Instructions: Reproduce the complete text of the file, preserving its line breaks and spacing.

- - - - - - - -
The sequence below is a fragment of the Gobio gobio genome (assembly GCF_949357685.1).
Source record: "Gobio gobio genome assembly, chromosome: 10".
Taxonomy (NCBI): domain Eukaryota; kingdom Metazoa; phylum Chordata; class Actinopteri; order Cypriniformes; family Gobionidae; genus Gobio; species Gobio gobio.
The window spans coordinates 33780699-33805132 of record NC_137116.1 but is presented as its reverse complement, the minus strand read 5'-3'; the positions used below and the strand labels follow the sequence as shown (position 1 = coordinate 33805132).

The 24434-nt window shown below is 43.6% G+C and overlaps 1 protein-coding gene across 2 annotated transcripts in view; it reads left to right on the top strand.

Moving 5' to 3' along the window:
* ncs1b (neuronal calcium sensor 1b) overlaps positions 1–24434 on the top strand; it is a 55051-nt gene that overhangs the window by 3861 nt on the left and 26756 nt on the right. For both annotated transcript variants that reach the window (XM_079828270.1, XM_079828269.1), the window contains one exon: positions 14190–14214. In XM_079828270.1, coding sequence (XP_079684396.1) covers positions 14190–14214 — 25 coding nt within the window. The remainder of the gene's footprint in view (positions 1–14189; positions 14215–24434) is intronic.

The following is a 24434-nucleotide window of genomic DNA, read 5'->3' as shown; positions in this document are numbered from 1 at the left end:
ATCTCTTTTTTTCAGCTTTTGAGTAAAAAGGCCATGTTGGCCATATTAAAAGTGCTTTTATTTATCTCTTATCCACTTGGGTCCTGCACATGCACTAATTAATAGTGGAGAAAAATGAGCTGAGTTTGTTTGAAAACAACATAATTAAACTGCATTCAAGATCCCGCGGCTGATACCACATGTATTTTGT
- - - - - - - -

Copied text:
The sequence below is a fragment of the Gobio gobio genome (assembly GCF_949357685.1).
Source record: "Gobio gobio genome assembly, chromosome: 10".
Taxonomy (NCBI): domain Eukaryota; kingdom Metazoa; phylum Chordata; class Actinopteri; order Cypriniformes; family Gobionidae; genus Gobio; species Gobio gobio.
The window spans coordinates 33780699-33805132 of record NC_137116.1 but is presented as its reverse complement, the minus strand read 5'-3'; the positions used below and the strand labels follow the sequence as shown (position 1 = coordinate 33805132).

The 24434-nt window shown below is 43.6% G+C and overlaps 1 protein-coding gene across 2 annotated transcripts in view; it reads left to right on the top strand.

Moving 5' to 3' along the window:
* ncs1b (neuronal calcium sensor 1b) overlaps positions 1–24434 on the top strand; it is a 55051-nt gene that overhangs the window by 3861 nt on the left and 26756 nt on the right. For both annotated transcript variants that reach the window (XM_079828270.1, XM_079828269.1), the window contains one exon: positions 14190–14214. In XM_079828270.1, coding sequence (XP_079684396.1) covers positions 14190–14214 — 25 coding nt within the window. The remainder of the gene's footprint in view (positions 1–14189; positions 14215–24434) is intronic.

The following is a 24434-nucleotide window of genomic DNA, read 5'->3' as shown; positions in this document are numbered from 1 at the left end:
ATCTCTTTTTTTCAGCTTTTGAGTAAAAAGGCCATGTTGGCCATATTAAAAGTGCTTTTATTTATCTCTTATCCACTTGGGTCCTGCACATGCACTAATTAATAGTGGAGAAAAATGAGCTGAGTTTGTTTGAAAACAACATAATTAAACTGCATTCAAGATCCCGCGGCTGATACCACATGTATTTTGT